Using RACI Charts to Improve Processes

With all the pressures on IT to deliver effective, efficient and economical services that also are compliant, process design is more important than ever.
With all the pressures on IT to deliver effective, efficient and economical services that also are compliant, process design is more important than ever.

In understanding current processes, as well as designing new processes, it is vital to recognize the roles and responsibilities required. To this end, processes can be flow-charted and then mapped using a RACI chart in order to understand and clarify responsibilities.

The RACI chart (pronounced “racey”) allows for each task step to be identified; then each stakeholder and their responsibilities can be identified. The resulting chart can be scrutinized for opportunities for improvement.

With a standard RACI, there are four responsibilities and issues to consider with each opportunity:

  • Responsible [R] – This is the person or group responsible for performing a task. Bear in mind the adage that when nobody is responsible for getting something done, then nothing gets done. Also, a similar situation can occur when too many people are potentially responsible with little to no coordination and oversight to ensure that the task is completed. Another issue to consider is when a person has lots of “R’s”. Are they doing too much?

  • Accountable [A] – This is the person who is held accountable for the task being complete. In some cases, risks can be managed by segregating the responsible and accountable roles. In general, one person should be accountable for a task being performed. At the same time, if a person is accountable for most of the steps in a procedure, one must consider if there is a segregation of duties issue wherein the person(s) controls too much.

  • Consulted [C] – These are the people communicated with prior to a task being performed. Essentially, their input is sought and factored in prior to any action. As the number of parties consulted increases, the speed with which action can be taken decreases. Conversely, too few and improper decisions may be made.

  • Informed [I] – These are the parties who are notified about a task after it has been performed. If the correct parties aren’t informed in some situations, then incidents can arise from groups wondering what changed. At the same time, if there are lots of people being informed, is it necessary?

  • Supports [S] - Some groups add this in as a fifth responsibility. “S” identifies a person or group who provide resources for a task to be completed. When charts include this category, they are referred to as “RASCI charts,” but otherwise are identical to RACI charts.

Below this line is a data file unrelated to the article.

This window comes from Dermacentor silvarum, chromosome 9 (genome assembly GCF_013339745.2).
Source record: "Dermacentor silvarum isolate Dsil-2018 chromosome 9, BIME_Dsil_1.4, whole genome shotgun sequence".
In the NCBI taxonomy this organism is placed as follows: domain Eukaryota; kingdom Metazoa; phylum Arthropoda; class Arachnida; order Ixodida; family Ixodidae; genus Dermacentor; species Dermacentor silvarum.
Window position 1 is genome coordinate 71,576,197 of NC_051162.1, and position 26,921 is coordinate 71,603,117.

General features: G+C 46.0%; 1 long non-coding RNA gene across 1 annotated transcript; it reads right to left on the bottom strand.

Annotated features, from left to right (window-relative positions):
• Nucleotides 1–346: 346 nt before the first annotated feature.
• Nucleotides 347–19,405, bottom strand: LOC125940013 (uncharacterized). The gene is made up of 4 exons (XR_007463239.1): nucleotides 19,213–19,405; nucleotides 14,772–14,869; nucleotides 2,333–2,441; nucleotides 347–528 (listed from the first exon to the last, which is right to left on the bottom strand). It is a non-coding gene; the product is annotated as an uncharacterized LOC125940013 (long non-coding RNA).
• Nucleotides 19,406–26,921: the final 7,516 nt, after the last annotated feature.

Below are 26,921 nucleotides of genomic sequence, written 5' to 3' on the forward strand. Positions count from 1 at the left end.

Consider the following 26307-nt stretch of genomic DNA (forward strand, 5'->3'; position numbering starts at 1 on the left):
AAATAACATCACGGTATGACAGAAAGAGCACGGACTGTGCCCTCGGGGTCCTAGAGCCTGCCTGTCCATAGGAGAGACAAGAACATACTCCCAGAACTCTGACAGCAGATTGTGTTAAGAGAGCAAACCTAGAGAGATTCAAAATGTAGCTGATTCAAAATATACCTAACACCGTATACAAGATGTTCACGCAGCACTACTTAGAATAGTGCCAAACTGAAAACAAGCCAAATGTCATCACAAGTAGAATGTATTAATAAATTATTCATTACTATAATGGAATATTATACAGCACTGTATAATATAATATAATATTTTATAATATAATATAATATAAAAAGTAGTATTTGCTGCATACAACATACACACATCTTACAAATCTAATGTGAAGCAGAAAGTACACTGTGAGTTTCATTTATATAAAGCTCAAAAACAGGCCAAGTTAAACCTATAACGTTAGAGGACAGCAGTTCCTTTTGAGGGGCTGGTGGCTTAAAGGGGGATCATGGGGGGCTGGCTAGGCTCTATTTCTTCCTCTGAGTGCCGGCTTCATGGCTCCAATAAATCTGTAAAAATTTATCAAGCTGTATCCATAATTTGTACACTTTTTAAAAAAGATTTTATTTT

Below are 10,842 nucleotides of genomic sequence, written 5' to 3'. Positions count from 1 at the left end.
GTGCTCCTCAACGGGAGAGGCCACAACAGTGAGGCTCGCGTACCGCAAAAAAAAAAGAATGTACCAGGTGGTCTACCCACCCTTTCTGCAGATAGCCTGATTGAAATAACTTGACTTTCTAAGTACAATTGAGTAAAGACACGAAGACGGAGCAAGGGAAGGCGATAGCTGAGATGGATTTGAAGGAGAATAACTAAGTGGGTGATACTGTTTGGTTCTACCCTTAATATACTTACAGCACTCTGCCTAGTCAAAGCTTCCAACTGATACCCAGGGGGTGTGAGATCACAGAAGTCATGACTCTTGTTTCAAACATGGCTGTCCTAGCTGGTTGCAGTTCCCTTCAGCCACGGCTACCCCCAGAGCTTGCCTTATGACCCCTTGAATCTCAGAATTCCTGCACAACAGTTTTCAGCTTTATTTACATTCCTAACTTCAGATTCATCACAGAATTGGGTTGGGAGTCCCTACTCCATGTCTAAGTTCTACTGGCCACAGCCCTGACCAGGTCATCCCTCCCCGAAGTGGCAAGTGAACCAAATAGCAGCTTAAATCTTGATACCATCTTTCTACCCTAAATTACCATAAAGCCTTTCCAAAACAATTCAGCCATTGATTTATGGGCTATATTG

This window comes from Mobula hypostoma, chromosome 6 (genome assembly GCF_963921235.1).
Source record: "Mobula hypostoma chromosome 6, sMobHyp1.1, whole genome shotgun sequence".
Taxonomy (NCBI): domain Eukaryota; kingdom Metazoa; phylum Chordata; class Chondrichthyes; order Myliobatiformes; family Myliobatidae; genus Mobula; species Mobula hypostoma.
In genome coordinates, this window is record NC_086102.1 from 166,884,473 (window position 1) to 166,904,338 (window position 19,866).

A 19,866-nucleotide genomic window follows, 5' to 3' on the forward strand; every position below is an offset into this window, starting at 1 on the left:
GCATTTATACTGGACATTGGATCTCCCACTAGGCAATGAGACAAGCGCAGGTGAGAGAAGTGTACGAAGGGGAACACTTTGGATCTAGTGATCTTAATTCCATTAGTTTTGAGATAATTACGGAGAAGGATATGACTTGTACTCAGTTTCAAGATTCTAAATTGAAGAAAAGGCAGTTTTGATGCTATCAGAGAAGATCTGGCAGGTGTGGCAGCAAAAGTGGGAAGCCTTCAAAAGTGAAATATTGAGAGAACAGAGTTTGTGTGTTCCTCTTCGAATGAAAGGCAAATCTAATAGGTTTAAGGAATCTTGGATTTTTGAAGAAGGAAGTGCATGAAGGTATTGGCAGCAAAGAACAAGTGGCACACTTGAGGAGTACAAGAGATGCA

RACI charts are very useful both in terms of understanding the current responsibilities within a given process and also for discussing revised processes, clarifying roles and responsibilities, etc.

    Now, let’s take an example process and use the RACI technique to identify responsibilities for each task and role combination. (Chart at bottom of page.)

    Step 1: The business manager is both responsible for completing a new user form and is accountable for it being complete. The system owner is informed of the new request form being initiated.

    Step 2: The system owner is both responsible and accountable for the review and approval of the new user account form. Security is consulted with to ensure the request is consistent with current security policies. Finally, Security is notified of the authorized form as is the Service Desk. (Note, for simplicity we aren’t covering the rejection of a request which would be another branch in the flow chart for this particular procedure.

    Step 3: The Security group is responsible for the creation of the user profile on the system in question. The IT Manager for the department is held accountable for the task being completed according to defined standards. Note that the accountability lies with one person ideally. Diffused accountability reduces accountability! In addition, after the account has been created, the Business Manager and the Service Desk are informed of the task being completed.

    Step 4: The documentation supporting the request is then filed according to defined standards by the Security group and, again, the IT Manager is accountable for the task being completed. The Service Desk is informed that the documentation has been appropriately filed, which essentially means the work has been completed in this case. Step 5: The Service Desk is then responsible for informing the Business Manager that the new user account has been successfully created.

    When reviewing the charts, look vertically down the columns to see how each stakeholder is involved. Additionally, look horizontally at how each stakeholder is involved with each task. Look for lack of accountability, excessive workload, segregation of duties issues, too many people being informed or consulted, and so on.

    In closing, when attempting to understand processes, both those currently in place as well as new ones, RACI charts can be a useful tool in their formal documentation and then discussion with groups to try and ensure proper design.

    RACI_v1

    Note: An Excel RACI chart template can be downloaded here.






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